I went back to the sidewalk and headed north, thinking I’d come wide around to observe, maybe dare to film, when a wiped-out looking kid, tall with greasy locks and a nose ring that looked like it was fashioned out of a paper clip, approached.
“What’s this?” He asked, pointing to my hand, without hostility.
“It’s my selfie stick. I use it to take pictures and video.”
“Can I see it?”
Against my better judgement I handed it to him.
“I’m an artist.” With the stick he indicated a poster on the ground with a couple of letters and crude shapes. I rested my hands on my knees and made a show of appreciating it.
A spectral negro sidled up to us, his eyes between the mask and dark cap he wore took me in with that familiar black look: wide-eyed and wary. I took out a cigarette and gave one to the kid–who turned out to be 28, by his account. I offered one to the black; he took it wordlessly.
As I spent some ten minutes sitting on the sidewalk listening to the young man’s story, a homeless man standing nearby streamed a continual narrative to the oblivious stream of people passing by.
“…I was a real badass…”
As for the young man’s story , it was incoherent and probably a lie–his biker father didn’t want to be a hit-man for the Mob and left the life to raise a family. But he treated his son too harshly and scarred him. Doctors have told him he showed symptoms of schizophrenia, but he didn’t believe it. He’s an Indian he says, and practices Indian magic.
“…knew a guy, used to work out…”
A girl with a shaved head came over and gave instructions, something about keeping an eye out for something–I sat there invisible–and he assured her he would, but I think he forgot immediately after she left.
“…I’m a magician, motherfucker…” the homeless guy happens to say at some point.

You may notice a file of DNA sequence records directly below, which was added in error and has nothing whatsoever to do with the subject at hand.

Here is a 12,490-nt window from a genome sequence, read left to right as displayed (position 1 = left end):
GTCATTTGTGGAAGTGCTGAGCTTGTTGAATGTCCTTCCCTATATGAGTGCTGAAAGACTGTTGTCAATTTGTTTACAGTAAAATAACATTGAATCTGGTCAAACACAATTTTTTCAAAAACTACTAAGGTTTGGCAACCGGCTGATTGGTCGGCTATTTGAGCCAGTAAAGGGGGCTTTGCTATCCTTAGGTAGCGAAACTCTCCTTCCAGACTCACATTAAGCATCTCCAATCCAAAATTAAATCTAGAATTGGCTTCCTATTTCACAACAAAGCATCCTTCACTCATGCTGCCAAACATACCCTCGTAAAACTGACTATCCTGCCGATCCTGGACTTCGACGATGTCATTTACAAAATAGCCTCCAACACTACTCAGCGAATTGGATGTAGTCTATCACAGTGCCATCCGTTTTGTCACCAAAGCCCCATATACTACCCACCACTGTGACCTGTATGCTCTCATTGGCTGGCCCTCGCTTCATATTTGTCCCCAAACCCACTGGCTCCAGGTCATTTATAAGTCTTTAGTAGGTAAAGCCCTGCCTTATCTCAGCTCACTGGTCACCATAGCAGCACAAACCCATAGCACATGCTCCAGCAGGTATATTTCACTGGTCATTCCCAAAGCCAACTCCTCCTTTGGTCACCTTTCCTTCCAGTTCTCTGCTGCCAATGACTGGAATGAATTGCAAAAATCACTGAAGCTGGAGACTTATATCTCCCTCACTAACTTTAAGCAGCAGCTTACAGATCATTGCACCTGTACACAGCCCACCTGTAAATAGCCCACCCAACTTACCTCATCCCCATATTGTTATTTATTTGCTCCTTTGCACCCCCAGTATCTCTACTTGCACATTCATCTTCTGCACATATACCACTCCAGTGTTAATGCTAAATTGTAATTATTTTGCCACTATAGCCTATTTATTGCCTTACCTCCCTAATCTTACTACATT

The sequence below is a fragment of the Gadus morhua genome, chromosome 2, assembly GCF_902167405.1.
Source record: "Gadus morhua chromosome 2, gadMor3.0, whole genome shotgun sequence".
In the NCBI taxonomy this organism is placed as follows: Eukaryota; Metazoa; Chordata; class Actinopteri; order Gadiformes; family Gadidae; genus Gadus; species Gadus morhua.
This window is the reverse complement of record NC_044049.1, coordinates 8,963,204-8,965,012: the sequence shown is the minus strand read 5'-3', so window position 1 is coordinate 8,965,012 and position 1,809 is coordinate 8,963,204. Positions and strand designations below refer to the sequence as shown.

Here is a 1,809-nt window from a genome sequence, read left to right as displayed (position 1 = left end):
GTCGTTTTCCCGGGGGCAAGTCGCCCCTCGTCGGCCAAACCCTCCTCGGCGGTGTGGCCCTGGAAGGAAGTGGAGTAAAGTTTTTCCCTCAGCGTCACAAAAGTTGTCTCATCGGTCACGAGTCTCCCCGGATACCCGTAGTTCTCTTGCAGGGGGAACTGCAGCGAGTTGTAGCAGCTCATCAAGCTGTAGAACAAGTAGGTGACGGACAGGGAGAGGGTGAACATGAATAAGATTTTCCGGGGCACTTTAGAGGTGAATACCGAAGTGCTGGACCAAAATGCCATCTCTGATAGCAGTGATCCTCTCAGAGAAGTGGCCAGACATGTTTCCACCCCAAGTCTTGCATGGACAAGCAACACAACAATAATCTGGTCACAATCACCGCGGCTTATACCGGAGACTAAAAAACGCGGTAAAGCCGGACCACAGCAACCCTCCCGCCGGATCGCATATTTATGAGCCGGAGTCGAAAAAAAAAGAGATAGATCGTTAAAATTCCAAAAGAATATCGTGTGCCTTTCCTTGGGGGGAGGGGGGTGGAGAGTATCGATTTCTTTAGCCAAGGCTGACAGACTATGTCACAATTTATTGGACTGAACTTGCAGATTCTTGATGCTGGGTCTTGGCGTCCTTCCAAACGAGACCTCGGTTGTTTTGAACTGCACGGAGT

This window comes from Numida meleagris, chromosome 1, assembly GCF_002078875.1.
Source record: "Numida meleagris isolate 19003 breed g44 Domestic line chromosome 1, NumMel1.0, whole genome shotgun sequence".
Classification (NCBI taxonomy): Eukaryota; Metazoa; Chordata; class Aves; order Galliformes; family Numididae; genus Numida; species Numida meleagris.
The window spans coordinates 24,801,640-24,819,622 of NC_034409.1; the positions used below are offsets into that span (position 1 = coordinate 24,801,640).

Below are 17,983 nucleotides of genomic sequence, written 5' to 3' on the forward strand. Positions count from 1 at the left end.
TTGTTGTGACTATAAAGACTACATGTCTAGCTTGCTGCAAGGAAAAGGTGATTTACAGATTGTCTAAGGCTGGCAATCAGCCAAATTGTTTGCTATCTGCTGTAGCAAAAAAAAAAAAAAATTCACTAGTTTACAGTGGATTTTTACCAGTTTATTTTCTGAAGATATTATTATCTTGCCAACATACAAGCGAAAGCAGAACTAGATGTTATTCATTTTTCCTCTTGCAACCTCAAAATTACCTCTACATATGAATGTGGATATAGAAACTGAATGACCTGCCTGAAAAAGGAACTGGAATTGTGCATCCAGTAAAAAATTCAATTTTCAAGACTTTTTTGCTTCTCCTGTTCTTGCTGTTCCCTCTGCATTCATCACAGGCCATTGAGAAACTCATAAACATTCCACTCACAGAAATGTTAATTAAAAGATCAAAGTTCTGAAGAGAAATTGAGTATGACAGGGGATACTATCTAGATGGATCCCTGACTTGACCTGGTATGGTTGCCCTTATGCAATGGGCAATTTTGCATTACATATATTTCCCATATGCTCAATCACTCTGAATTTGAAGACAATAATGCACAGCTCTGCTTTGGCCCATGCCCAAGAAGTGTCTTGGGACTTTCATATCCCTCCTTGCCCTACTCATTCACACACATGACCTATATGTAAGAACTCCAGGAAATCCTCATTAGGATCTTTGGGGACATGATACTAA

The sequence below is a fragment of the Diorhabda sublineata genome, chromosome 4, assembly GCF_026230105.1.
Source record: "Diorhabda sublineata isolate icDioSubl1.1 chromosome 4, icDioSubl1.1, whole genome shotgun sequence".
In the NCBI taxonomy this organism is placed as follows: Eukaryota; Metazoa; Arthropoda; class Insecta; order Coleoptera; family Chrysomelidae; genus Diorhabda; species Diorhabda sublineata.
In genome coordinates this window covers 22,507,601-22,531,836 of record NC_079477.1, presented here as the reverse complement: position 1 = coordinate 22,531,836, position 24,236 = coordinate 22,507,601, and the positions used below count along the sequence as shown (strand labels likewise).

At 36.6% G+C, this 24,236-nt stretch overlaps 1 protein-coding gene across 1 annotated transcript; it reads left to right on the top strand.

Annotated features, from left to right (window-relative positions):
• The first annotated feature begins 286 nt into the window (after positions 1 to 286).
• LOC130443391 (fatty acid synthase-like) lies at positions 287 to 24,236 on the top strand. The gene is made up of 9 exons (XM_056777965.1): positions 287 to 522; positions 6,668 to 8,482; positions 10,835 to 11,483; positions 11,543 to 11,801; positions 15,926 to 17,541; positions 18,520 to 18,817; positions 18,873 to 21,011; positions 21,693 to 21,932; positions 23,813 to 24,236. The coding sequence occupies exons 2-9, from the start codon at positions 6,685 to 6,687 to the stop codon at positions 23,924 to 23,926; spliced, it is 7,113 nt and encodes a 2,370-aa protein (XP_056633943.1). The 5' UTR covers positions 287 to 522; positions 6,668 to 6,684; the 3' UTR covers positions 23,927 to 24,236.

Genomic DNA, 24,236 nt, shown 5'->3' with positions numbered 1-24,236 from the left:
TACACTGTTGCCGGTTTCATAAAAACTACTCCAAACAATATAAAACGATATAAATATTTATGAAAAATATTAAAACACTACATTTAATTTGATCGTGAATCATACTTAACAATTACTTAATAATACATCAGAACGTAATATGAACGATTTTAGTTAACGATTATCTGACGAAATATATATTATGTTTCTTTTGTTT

“Yes, yes, we’ve established that.” The young man responded, smirking at me and rolling his eyes in the direction of the speaker.
I worried for a moment he might try to keep the selfie stick when I got up and brushed myself off, but he remained friendly.
“Good luck.” I said, shaking his hand, only later thinking of Covid.
I went to the standoff on Salmon, and joined a pair of sane-looking older Portlanders standng nearby watching with concern. No one was filming so I didn’t. The old guy still didn’t have his pants and bled from a cut over the eye.
“This is fucked up.” A man said. I nodded in agreement.
“People called 911. They won’t come here” he said. We were across and one street over from the police station.
A fat man in a late-model Cadillac, clothes and car sharing an Italian gangster aesthetic, shouted from the curb.
“Fuck him. He’s been giving people shit…fuck that bastard.”
“Yeah, yeah, anyway…it’s just fucked up” the other guy said.
The irony of it would no doubt be lost on antifa if they were paying attention to it. The old guy refused to leave the street, just as they do, and their response was to brutalize him and humiliate him–but not too much perhaps, certainly nothing he isn’t used to–and then to hand him over to the detested authorities. Eventually an ambulance and police unit extracted him after about two hours.